- DAKINE PRO 2
Name: Keith Mitchell Age: 27 Gender: male Height: 6’0” (182.88 cm.) Weight: 175 lbs. (79.38 kg) Email address: Rkeith@... City, State, Country: Bend, Oregon U.S.A Date: 2-4-2009
Backpacking Background: I grew up hiking and camping in the Green Mountains of northern Vermont, where every conceivable form of inclement weather is tolerated. Now I live in central Oregon and hike the Cascade mountains and high desert where the weather is pretty nice and the nights are cool and bug free! I’d like to consider myself a lightweight backpacker...but refuse to compromise my comfort for a few pounds...yet. I use a tarp/ bivy sack when backpacking solo and a Jumbo dome tent when car camping with my wife and dog. I am prone to fits of wanderlust that have taken me across this country... and hopefully others.
Year of manufacture: 2008
URL: www.dakine.com Listed weight: 3 lbs (1.36kg)
Shipped weight:3.5 lbs (1.59kg)
Description: backcountry ski and snowboard pack
Material: 630D Nylon
Volume:1600 cu. in. (26L)
comes in different colors every year(mine is black)
Supplied as a loose bag with a tag from the manufacturer with all the straps drawn tight and all buckles buckled.
Cross and vertical snowboard carry
Retractable diagonal ski carry straps
Fleece lined goggle pocket
Insulated hydration tube sleeve
Hydration bladder sleeve
Two organizer pockets in main compartment
“Quick draw” ice axe/shovel handle sleeve
Back access entry
External snow tool/ shovel pocket with H2O drain
Waterproof fleece lined camera pocket on hip belt
Easy access side pocket
Nice wide hip belt and shoulder straps...sternum strap too
There is a sheet of some kind of semi rigid plastic that serves as the packs “frame”
Here are some pictures
First and foremost this pack is for hiking peaks and skiing down them, however, I use this bag for day-hikes, biking and errand running too. What can I say? This pack has style.
This is a bomber design which explains the weight at 3.5 pounds. Prior experience with Dakine products led me to this purchase.
Lets start with features:
Both horizontal(cross) and vertical snowboard carry setups work flawlessly with a variety of snowboards and snowshoes fit well in the vertical carry. The diagonal ski carry works well for trekking poles(I’ve never used it for skis but the strap and cable open up quite large for giant powder skis)and both straps retract out of sight when not in use. The google pocket is large enough to accommodate large ski goggles and other things as well.. The ingenious hydro sleeve is a hollow section in one of the shoulder straps the insulates your hydration tube and unzips to expose it for drinking. This hasn’t frozen even when it was painfully cold out which is awesome because no other pack i’ve seen has this so you usually have to take off your pack to drink... which isn’t so easy with a snowboard strapped to it. Which brings me to the zippered rear entry panel. The whole cavernous main compartment (touching your back)opens with a beefy U shaped zipper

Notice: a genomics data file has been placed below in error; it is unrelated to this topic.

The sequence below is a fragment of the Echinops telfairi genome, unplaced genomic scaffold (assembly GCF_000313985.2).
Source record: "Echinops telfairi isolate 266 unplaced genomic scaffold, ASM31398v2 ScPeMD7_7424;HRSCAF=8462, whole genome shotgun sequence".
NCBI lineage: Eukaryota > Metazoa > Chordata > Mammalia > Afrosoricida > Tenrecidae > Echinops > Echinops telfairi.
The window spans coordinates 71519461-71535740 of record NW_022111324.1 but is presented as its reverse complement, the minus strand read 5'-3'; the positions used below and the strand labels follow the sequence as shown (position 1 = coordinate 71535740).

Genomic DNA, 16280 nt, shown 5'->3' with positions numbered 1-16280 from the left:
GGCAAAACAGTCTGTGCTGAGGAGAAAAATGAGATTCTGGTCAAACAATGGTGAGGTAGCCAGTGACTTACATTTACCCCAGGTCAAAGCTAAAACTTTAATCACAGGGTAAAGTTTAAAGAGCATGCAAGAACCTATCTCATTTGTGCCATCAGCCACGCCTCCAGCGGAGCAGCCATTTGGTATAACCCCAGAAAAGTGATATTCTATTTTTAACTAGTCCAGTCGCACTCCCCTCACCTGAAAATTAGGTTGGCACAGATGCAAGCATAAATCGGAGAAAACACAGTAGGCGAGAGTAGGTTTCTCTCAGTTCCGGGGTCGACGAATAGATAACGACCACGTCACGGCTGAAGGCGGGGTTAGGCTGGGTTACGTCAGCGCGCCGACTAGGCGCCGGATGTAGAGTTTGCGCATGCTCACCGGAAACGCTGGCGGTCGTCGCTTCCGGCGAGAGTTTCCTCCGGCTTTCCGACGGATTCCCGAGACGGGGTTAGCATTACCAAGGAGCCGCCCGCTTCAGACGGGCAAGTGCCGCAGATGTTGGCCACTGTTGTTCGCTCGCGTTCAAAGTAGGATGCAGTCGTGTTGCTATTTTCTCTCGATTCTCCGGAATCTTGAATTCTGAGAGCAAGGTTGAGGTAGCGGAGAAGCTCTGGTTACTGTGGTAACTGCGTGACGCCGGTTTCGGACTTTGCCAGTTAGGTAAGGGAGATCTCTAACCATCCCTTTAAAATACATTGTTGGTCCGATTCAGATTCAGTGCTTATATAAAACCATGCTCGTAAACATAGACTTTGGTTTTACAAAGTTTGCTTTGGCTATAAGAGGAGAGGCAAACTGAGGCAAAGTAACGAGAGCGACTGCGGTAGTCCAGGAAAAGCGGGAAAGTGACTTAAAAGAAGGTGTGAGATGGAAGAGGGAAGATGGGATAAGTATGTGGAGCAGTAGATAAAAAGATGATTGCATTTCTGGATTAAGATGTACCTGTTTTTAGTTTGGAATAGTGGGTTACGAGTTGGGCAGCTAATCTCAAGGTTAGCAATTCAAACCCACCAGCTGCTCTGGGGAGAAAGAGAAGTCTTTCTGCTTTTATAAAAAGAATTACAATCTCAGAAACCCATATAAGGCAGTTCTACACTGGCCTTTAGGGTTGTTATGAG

(think athletic bag) allowing you to leave the snowboard strapped on while you find your hat. The ice axe/ shovel handle sleeve opens with a simple buckle to give access quickly should you need said ice axe. The front snow tool compartment (which is quite large) has some sewn in sleeves to keep avalanche probes and shovel handles in check as well as plenty of space for a shovel blade, and when you put that snowy wet shovel back into the bag, there’s a little vent in the bottom of that compartment to help the wetness escape. There’s also another side pocket (accessible without taking the pack off) that will hold a 32 oz. Nalgene bottle or your gloves when you are sweating your way up the mountain. And possibly the coolest feature is the fleece lined waterproof camera pocket on the hip belt so you can snap a picture without breaking stride.The level of organization possible in this bag helps me to have a fun and safe time without too much time wasted
looking for a granola bar or a bandanna.
I’ve worn this pack probably more than 20 days hiking and snowboarding during this winter, which has exposed me to below zero temperatures, snow, 70 degree days and everything in between. I’ve also worn it a dozen times to the library and around town(it’s great full of heavy books). While it’s not waterproof, it hasn’t let the wet in yet (I haven’t worn it in a downpour yet as it almost never rains in central Oregon). Also, this is a winter pack, so keeping snow out is it’s main job. Everything seems to work fine in the cold and high elevation(9,000 ft./2,700+ meters) as well as warm days at 3,500+ feet.
While a 26 liter pack isn’t particularly large I find it strikes a nice balance between a mountaineers pack and a simple hydration pack. I have no trouble stuffing my helmet, goggles, extra layer, food, water, avalanche safety stuff, and camera into this thing. Strapping a board on and post-holeing my way up the snowy mountain, then taking out helmet etc, cinching the straps down and having a comfortable, stable backpack for the ride down..
The durability of this thing is amazing too...no real wear to be seen on any of it! Just dirt.
Summary: If you’re looking for a mixed-use winter recreation bag that you can beat on and trust; you value organization and nice shoulder and waist straps over ounces of pack weight, this is your bag.
Carry everything you need for a day on the snowy mountain and beyond
waterproof fleece lined camera pocket keeps small cameras snug and dry
stable fit on your back(this thing hugs like a koala bear)
I am normally very critical of my gear, but this was hard
Main bag not waterproof
exterior ice axe/shovel handle sleeve a bit tight for my shovel handle
$100 price tag
I think I like this pack too much